During my undergraduate years I spent innumerable hours with the writings of Plato - either reading them for philosophy classes or translating them for Greek classes. Within these writings are conversations that draw out the philosophical teachings of Socrates, Plato’s mentor, yet do so indirectly through a technique that has come to be known as Socratic (or sometimes Platonic) dialogue.
*If you wish to know which toga won, please shoot me an email at firstname.lastname@example.org with your choice of best toga and I will let you know if your way of thinking is in line with the way a group of Ignatius seniors thinks.
Over the years I have gone to the Socratic dialogue as a way of both answering student questions as well as seeing how far I can push students in their knowledge of the material and their ability to think on their feet. As the years have progressed these classes look less like the witty and urbane interviews from the old Dick Cavett Show and more like an episode of Mr. Rogers' Neighborhood. I sometimes feel as if I should put on my sweater and sneakers before I sit down amidst my seniors to have what Bertie Wooster called “a chin wag”.
Considering that these conversations can sometimes be hijacked by a couple of students who have very firm opinions - usually at different ends of the spectrum - I thought it would be good to try a new strategy while still remaining under the Socratic umbrella. The use of Socratic seminars - a more rigorous and systematic approach to the Socratic dialogue - has been used by several teachers on campus and with great success. I learned a lot about what works in such a seminar by asking my seniors what elements of this style of teaching and learning they liked the most and found the most helpful.
Suggestions came from students who spent time in the classrooms of Mr. Joe Betz ‘01, Mr. Drew Vininsky ‘97, Mr. Thomas Yarcusko ‘12, and our former colleague Mrs. Megan McCullough. These had to do with how to set up the room, what role different students would play at different times in the class period, and other logistical and pedagogical issues germaine to a Socratic seminar. Amidst all of these wonderful responses, by far the best came from - if I remember correctly - Owen Anderson ‘23 from my D Class. Owen’s suggestion came out of the blue and seemed to be a stroke of pure inspiration: We should wear togas.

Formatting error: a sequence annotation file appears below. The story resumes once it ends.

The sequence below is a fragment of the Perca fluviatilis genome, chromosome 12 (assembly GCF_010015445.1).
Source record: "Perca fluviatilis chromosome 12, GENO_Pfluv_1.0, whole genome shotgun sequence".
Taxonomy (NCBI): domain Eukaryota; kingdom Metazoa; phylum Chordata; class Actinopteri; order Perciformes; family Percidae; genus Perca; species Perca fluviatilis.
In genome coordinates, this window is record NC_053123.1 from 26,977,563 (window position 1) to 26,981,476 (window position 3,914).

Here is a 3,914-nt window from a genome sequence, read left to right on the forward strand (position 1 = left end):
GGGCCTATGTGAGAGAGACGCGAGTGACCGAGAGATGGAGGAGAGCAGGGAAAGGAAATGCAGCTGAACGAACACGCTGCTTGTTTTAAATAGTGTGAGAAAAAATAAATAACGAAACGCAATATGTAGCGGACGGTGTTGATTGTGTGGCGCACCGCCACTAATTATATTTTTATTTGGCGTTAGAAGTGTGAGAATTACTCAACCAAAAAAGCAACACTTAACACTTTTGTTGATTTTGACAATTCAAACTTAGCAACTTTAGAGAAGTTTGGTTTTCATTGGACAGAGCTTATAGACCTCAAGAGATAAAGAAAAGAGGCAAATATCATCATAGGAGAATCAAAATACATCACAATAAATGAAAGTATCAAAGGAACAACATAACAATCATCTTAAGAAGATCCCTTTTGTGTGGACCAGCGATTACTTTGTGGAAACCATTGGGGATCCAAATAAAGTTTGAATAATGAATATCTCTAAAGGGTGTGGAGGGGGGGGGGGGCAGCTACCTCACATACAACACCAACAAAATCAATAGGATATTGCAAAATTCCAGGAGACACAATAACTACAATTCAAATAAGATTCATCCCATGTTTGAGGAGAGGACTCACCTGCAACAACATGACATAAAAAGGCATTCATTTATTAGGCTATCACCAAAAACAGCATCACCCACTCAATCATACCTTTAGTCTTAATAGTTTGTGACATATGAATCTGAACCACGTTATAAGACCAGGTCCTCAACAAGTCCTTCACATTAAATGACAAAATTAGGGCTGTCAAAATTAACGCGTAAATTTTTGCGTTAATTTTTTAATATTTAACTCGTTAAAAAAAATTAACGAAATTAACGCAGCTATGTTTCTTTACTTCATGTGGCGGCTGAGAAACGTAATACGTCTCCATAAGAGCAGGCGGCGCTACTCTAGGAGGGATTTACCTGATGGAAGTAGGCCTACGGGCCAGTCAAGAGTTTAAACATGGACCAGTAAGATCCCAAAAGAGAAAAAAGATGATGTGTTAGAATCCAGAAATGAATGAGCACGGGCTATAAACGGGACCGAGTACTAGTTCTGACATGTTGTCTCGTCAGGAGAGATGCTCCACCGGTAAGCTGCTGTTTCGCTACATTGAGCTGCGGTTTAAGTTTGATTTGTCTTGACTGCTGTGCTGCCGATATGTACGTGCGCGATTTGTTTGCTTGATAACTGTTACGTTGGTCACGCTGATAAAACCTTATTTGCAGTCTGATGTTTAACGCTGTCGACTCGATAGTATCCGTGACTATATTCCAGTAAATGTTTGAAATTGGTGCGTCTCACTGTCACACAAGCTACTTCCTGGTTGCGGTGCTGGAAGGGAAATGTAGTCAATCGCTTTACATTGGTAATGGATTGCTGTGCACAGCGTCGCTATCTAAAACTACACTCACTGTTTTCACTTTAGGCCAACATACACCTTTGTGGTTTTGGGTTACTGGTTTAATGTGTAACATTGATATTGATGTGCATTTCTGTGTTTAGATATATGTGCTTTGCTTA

What better way to reproduce the excitement of a true Socratic dialogue than by dressing up for the occasion. How could I turn down such a request? So, beyond even allowing such sartorial splendor, I offered a bit of extra credit as encouragement. We even had a contest in each class for the best toga.
I had planned on being a part of the festivities, but I was foiled (seemingly) by the new schedule. My C Class met as the last period the next day and they were the first class to be a part of the Socratic seminar. I had forgotten that they had completed their prep work and thus I did not remember to bring in my toga/bedsheet. Panicked, I ran down to the nurse’s office to see if she had a sheet handy.
What Mrs. Noreen Woidke, R.N., offered me was something much, much better: that wonderful roll of deli paper that we all know from exam rooms at doctors’ offices. As you can see from the attached photo it was a fantastic stand-in for a real sheet, and had I entered the contest for best toga it would have been unfair to the other guys."
In the back of my classroom, for many years now, hangs a copy of the famous “School of Athens” by Raphael. With it is a copy of his “Disputation on the Blessed Sacrament”, and together they remind my classes of the important, even essential, relationship between philosophy and theology. In the center of the group of philosophers depicted in “School of Athens” are Plato and his student Aristotle, both clad in, of course, togas.
Now, no one would ever confuse my seniors with those depicted in Raphael’s painting, but at the same time no one could convince me that the philosophical brilliance that poured forth that day in class was not directly related to a bunch of them deciding to “look the part.”